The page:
• Kick Returning: 23-510-0
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And in the final four of his 13 games — when Hill was out with injury — Hubbard was exceptional as the lead back with a robust 79-425-5 rushing and 13-110-1 receiving.

He carried his impressive surge to close the 2018 season into 2019, when he dominated the Cowboys offense as a unanimous All-American and Big 12 Offensive Player of the Year with an FBS-best 328-2,094-21 rushing as well as 23-198-0 receiving.

If Hubbard had chosen to enter the NFL after the 2019 season — as a 20-year-old redshirt sophomore — I think he would have been a lock to go on Day 2. In my way-too-early 2020 dynasty rookie rankings, I had Hubbard slated for Round 1 of rookie drafts before he announced his intent to return to college.

But maybe I’m wrong. Maybe he wouldn’t have been a Day 2 selection last year.

After Hubbard announced his decision not to declare for the NFL draft after his sophomore campaign, Cowboys head coach Mike Gundy explained the decision by noting that “people really didn’t know where he would go — middle second round all the way to fourth round, a dramatic difference financially up front and those rounds in the draft” (per Garrett Stepien).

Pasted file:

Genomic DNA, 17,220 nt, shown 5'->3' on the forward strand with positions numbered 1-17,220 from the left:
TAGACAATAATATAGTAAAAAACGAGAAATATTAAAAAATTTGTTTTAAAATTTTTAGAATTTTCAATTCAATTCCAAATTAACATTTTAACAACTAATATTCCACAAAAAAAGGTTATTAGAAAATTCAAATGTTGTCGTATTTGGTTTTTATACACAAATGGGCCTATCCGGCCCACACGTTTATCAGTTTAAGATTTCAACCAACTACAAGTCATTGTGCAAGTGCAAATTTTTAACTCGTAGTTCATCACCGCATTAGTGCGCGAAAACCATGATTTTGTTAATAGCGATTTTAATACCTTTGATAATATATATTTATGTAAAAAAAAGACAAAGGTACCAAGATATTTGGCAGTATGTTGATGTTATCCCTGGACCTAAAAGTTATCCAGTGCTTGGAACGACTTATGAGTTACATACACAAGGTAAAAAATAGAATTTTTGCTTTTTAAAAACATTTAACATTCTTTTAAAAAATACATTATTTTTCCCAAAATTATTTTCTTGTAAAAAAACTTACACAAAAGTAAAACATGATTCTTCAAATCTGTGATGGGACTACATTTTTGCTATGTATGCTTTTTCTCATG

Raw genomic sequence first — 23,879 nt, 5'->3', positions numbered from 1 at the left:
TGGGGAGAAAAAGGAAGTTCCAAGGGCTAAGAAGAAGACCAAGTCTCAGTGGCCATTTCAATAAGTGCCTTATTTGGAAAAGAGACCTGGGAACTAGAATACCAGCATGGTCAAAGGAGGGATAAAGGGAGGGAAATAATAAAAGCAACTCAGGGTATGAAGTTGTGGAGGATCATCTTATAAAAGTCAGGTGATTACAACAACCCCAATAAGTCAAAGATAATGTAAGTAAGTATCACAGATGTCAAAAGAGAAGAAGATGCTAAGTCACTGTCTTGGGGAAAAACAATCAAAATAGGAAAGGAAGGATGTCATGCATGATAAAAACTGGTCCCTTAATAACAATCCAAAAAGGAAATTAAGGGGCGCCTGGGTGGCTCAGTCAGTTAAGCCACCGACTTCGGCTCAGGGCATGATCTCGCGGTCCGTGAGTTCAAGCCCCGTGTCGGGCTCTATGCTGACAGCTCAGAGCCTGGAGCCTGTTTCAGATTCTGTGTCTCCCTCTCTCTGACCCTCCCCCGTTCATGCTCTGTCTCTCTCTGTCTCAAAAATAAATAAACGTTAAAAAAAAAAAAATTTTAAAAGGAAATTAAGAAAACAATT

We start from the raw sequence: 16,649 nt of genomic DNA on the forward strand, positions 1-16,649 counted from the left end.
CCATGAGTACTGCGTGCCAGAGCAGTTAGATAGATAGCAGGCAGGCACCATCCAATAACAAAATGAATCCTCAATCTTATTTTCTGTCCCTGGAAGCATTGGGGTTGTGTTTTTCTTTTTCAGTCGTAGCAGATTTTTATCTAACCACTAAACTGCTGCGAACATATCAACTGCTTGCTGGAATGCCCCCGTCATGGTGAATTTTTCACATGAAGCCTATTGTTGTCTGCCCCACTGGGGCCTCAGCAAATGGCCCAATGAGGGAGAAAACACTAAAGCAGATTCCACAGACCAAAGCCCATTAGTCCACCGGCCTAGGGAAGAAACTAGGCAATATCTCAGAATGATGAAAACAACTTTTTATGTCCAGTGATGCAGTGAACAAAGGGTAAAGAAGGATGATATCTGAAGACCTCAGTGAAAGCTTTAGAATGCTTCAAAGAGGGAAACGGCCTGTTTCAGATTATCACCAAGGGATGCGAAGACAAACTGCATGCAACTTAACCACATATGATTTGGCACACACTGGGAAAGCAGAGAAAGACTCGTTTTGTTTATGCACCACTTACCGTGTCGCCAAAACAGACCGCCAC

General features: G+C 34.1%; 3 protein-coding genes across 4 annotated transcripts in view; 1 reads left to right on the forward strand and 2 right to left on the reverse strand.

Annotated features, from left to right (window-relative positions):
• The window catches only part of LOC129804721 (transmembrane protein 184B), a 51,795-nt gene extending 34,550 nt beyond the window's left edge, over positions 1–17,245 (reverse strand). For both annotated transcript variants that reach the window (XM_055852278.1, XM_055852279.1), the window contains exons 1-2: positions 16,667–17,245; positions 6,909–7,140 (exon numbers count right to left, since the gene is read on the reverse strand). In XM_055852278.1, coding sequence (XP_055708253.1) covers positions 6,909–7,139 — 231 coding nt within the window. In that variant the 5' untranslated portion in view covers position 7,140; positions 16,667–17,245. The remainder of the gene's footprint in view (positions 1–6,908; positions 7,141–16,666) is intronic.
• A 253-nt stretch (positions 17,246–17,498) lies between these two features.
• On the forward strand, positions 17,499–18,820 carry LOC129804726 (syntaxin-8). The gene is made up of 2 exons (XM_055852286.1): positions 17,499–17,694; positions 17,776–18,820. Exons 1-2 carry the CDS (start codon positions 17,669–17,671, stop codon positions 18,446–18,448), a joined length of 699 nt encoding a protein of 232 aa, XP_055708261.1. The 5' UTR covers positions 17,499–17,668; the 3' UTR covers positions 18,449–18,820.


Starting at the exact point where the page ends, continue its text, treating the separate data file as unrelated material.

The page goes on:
So, Hubbard returned for his junior season to solidify and perhaps improve his draft stock … and that very clearly didn’t happen.

Before the season started, Hubbard publicly spoke out against Gundy for wearing a One America News Network T-shirt, and even though Hubbard and Gundy worked that situation out, I imagine that could be held against him entering the league. Anecdotally, NFL decision-makers haven’t liked outspoken players — players who (the argument goes) put themselves before their teams and the league — and that’s especially the case for players who underperform.

And that’s what Hubbard did in 2020. Battling an ankle injury in the second half of the season, Hubbard was a modest  133-625-5 rushing and 8-52-1 receiving in seven games. Those numbers aren’t awful, but Hubbard certainly underperformed expectations, and his year-over-year production notably declined in every efficiency category (per SIS, 2021 Sports Info Solutions Football Rookie Handbook).

Yards per Attempt

  • 2019: 6.4
  • 2020: 4.7

Yards After Contact per Attempt

  • 2019: 3.7
  • 2020: 2.2

Yards per Target

  • 2019: 6.6
  • 2020: 5.2

Yards per Route

  • 2019: 1.9
  • 2020: 0.3

Positive Play Rate – Inside

  • 2019: 53%
  • 2020: 38%

Positive Play Rate – Outside

  • 2019: 51%
  • 2020: 20%

Positive Play Rate – Zone

  • 2019: 50%
  • 2020: 40%

Positive Play Rate – Gap

  • 2019: 51%
  • 2020: 47%

Expected Points Added per Attempt

  • 2019: 0.13
  • 2020: -0.03

Expected Points Added per Target

  • 2019: -0.02
  • 2020: -0.11

To put all of this in perspective: Hubbard was one of the best players in college football in 2019, and even then he was a Day 2 pick at best. Now, coming off a remarkably subpar season, Hubbard seems highly likely to go on Day 3.

As he demonstrated in his sophomore campaign, Hubbard is clearly an upside player, but his expected draft position highlights his downside.